Christian Crazy Propaganda Part I.
One of the many ways Christians affirm their faith when faced with criticism is to take refuge in psychology, whether possessing any clinical understanding or not. Not merely a fallacious means of arguing, this armchair psychologist role produces propaganda meant to show the Christian as correct and the critic (regardless of their argument) as the troubled person. Worse still, playing the psychologist evokes the natural passive-aggressive behavior found in Christian culture meant to gaslight critics into submission.
When faced with criticism that reveals Christianity’s illogical and contradictory nature, many Christians need to justify their religion’s difficult-to-accept incoherencies: this is rationalizing. For this reason, Christianity sprawls the US with unknown numbers of sects and interpretations: personal and by denomination. If you don’t like the message of the Catholic Church, you convert to Baptist or some other new brand of the same theology. While this inherent ideological incoherency might appear as a weakness that fractures churches, which occurs often, this flaw also serves as the greatest inspiration for Christian propaganda by promulgating rationalization amongst Christians.
One of the strongest forces fueling Christianity’s pervasive, infectious growth is the ability to turn adherents into propagandists. Like an alien from science fiction taking humans as hosts, Christianity controls adherents, forcing them to protect beliefs and convert others, often just to affirm their beliefs. Challenged with conflicting sects and nonsensical aspects of Christianity, followers turn to psychology to rationalize and disprove contradictions by diagnosing critics.
Diagnosing the Critic
One of the most significant problems is the layperson’s misunderstanding and oversimplification of clinical psychology that generates diagnoses of oneself and others via superficial reading and media intake. The clearest example of this self-induced pop psychology forms in nonclinical opinions and assumptions concerning psychopathy, e.g., falsely believing all psychopaths are serial killers. So problematic is this issue that researchers Keesler and DeMatteo discuss the “legal, practical, and ethical implications, including the potential for biased jurors,” that can arise. Psychopathy forms only the tip of psychology’s misunderstanding and faulty applications, seen in the science’s ironic misapplication by Christian armchair psychologists rationalizing or, more aptly, diagnosing away religious critics.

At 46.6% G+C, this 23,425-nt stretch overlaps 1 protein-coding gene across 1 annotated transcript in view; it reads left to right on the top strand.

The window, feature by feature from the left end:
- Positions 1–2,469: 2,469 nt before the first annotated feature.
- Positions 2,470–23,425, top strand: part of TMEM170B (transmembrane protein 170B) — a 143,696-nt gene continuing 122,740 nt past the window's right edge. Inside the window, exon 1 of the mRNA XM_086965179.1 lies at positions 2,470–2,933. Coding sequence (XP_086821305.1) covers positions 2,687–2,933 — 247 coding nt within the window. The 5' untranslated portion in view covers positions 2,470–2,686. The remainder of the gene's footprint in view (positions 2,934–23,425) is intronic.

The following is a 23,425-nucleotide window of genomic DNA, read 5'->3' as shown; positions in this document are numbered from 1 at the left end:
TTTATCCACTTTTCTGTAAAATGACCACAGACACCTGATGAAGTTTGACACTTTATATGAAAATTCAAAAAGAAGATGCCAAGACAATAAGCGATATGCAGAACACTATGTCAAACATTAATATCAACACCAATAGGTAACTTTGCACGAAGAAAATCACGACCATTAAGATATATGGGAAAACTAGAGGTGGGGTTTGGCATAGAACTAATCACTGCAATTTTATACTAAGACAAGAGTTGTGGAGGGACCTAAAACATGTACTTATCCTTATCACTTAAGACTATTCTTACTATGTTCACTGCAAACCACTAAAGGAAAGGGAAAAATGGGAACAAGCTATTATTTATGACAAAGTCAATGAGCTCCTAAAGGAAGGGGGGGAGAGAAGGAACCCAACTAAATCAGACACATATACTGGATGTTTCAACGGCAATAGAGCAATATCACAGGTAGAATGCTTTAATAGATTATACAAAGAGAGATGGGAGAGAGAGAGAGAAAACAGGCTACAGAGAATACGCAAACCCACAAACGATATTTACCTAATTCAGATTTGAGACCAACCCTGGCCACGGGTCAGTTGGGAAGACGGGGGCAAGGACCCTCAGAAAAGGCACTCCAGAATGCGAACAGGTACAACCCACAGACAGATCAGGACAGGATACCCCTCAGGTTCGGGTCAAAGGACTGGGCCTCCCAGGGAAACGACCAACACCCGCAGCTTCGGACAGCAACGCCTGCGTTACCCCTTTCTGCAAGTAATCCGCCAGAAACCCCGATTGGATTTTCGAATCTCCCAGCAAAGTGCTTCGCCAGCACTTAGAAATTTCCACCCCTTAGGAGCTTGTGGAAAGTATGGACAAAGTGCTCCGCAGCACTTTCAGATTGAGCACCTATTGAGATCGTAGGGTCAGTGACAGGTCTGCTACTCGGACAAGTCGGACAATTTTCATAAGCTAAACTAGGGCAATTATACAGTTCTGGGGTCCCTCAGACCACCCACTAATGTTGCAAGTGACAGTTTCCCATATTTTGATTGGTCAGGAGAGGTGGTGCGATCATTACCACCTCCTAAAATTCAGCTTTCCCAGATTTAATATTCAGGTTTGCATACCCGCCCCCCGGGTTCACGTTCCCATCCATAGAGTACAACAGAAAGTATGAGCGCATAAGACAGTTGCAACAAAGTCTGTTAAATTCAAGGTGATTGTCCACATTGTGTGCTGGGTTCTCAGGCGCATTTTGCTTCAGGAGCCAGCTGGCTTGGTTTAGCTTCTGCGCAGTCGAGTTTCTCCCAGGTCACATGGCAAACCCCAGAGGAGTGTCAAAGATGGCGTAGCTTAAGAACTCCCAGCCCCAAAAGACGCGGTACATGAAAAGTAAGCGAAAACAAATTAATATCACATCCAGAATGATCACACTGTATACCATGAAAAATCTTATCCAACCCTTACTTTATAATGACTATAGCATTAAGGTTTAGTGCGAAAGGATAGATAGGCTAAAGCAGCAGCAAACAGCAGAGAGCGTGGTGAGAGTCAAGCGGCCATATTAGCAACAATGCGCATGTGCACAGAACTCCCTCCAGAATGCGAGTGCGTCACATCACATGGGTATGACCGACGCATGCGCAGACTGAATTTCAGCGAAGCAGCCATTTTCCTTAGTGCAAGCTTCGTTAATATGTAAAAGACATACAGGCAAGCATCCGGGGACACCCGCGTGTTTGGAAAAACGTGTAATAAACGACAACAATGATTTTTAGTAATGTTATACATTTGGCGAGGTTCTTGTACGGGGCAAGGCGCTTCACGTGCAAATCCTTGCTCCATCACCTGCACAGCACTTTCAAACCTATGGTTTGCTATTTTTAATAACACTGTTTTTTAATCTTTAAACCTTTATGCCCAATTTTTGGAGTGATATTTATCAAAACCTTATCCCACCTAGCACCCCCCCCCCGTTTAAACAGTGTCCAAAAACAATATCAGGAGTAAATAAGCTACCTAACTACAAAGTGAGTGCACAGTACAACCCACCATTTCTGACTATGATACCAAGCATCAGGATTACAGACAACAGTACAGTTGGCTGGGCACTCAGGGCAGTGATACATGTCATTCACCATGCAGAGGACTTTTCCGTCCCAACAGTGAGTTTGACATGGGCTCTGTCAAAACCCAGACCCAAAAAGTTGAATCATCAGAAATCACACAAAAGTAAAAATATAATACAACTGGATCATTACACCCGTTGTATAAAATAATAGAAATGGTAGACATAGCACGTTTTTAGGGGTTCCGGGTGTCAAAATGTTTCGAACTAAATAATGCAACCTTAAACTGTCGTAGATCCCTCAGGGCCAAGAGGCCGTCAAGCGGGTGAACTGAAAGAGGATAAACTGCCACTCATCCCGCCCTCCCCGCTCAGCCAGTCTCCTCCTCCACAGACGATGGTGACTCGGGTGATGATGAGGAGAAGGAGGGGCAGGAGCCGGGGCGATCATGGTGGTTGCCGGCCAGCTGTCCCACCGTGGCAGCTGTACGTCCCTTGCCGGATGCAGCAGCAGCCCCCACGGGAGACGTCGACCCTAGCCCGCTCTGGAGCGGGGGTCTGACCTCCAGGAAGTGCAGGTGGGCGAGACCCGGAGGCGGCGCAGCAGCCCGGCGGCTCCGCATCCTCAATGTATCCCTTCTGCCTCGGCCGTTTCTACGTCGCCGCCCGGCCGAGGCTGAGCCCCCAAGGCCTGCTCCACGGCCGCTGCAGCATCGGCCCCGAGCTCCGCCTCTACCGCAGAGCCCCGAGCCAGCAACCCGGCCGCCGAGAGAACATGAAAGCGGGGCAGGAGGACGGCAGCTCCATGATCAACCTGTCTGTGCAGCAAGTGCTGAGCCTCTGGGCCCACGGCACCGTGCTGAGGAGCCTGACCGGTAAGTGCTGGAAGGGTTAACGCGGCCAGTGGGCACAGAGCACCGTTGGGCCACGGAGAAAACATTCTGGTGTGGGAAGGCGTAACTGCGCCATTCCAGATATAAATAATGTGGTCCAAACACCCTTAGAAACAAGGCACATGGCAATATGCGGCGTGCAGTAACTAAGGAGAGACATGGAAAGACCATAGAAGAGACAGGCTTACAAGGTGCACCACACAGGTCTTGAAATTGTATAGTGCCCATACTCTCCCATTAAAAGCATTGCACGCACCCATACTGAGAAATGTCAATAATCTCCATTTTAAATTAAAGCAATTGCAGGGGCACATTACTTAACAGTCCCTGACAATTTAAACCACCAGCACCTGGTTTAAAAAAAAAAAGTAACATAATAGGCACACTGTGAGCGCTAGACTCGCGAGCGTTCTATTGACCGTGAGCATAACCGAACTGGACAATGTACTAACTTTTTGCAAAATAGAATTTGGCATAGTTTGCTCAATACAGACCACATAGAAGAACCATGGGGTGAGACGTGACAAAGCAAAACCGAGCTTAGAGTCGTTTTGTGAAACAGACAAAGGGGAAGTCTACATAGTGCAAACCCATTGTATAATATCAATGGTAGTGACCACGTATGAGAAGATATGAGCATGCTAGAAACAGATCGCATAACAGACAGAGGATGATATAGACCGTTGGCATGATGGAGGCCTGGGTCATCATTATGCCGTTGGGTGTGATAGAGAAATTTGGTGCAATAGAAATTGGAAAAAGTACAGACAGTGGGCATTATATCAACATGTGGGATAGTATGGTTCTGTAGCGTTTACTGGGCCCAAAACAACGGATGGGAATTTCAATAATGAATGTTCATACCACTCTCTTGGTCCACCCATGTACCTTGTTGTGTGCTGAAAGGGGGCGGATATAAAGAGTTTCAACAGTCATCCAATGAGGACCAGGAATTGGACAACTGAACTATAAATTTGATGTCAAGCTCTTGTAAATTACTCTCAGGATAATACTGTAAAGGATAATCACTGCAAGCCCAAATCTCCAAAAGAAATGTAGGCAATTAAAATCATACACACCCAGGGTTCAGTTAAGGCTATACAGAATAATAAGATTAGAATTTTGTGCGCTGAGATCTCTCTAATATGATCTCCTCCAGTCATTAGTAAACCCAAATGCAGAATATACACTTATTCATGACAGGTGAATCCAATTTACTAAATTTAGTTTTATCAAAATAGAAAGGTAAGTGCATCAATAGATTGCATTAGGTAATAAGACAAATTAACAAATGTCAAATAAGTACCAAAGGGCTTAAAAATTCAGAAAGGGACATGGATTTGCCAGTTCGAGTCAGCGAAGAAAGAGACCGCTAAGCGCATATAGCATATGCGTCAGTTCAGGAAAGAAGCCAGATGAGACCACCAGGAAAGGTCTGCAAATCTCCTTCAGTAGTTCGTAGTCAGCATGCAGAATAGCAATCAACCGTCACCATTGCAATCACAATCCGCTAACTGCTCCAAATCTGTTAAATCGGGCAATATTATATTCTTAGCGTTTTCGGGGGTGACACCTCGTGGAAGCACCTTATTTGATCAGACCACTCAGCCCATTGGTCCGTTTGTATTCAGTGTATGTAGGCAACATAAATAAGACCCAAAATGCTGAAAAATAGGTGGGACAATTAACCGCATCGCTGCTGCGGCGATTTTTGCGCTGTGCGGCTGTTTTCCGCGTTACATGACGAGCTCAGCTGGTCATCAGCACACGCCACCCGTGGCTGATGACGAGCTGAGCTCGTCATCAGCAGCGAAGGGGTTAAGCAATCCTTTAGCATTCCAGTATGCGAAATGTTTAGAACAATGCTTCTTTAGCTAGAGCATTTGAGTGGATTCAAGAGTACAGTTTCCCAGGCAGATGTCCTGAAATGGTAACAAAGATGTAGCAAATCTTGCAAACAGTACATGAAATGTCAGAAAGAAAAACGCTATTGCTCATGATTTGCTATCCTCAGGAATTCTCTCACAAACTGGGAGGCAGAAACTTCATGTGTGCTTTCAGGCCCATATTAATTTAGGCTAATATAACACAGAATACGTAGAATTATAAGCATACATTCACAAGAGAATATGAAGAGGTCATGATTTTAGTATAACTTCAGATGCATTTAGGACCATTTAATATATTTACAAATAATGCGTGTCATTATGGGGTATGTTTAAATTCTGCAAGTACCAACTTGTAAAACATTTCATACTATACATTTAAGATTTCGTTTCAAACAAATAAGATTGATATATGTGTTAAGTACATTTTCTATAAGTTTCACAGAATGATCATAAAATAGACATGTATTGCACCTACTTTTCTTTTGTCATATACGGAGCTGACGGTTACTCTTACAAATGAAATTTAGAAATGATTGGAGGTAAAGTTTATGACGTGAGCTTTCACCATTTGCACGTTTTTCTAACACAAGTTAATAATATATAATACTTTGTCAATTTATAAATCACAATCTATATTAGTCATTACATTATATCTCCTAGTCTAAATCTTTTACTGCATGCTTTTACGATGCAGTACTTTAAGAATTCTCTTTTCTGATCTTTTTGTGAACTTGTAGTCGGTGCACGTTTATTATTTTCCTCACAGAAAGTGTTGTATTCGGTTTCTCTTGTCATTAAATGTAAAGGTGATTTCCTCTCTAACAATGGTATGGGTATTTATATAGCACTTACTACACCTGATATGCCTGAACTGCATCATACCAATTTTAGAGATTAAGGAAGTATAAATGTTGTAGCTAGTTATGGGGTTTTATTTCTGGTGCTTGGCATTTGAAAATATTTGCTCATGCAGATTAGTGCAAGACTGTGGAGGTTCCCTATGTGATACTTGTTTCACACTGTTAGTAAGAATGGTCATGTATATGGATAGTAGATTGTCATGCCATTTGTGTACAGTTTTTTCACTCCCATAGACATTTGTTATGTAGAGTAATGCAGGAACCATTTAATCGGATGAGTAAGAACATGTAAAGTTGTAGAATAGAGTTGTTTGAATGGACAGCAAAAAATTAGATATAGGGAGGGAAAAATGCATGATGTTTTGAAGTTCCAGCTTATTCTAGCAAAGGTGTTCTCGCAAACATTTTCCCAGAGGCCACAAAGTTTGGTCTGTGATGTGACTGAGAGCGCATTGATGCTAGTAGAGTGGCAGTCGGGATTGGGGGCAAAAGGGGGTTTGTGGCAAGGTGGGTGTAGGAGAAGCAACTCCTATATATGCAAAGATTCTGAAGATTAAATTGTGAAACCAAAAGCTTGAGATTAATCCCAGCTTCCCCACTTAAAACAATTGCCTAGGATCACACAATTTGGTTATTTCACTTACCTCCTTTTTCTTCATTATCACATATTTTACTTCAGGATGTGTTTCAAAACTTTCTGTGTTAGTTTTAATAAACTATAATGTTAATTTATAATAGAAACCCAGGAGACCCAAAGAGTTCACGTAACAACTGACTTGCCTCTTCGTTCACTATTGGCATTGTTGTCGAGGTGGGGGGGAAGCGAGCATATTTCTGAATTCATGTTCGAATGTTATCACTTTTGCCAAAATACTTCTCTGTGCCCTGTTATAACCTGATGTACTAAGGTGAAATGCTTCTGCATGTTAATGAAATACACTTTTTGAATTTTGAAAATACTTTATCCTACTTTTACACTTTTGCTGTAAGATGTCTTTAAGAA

You don’t need to search much to find the problem’s evidence; just locate a critic of Christianity and examine their social media. One of Christian Pollution’s primary goals includes exposing Christianity’s negative influence, accomplished by collecting photos of responses that reveal the Christian armchair psychologist problem. These few “diagnoses” taken from the many Christian Pollution remarks pale in the vast number of Christian comments across the WEB.
From Christian Equals
W.A. Hayes shows us the most common form of playing psychologist in which Christians argue some bad experience involving Christianity must have occurred in childhood to make a person critical of Christianity. Any attack on Christianity means the person was traumatized in youth and now unjustly points the finger at the religion.
From Why God Reveals Himself to Some & Not Others
David Thurman provides a great example of the Christian armchair psychologist’s creative creation of propaganda by claiming the religious experience “normal,” or as he says,
Christianity isn’t outside the house of mirrors of civilization it is the creator of the house of mirrors it finds itself in and is civilization,
thus inferring any criticism of Christianity that separates the religion from society must be abnormal since there is no separating secular from the religious experience. Using the assumption that Christianity is the creator necessary to society, Thurman essentially dismisses the Christian critic by saying he is arguing abnormally.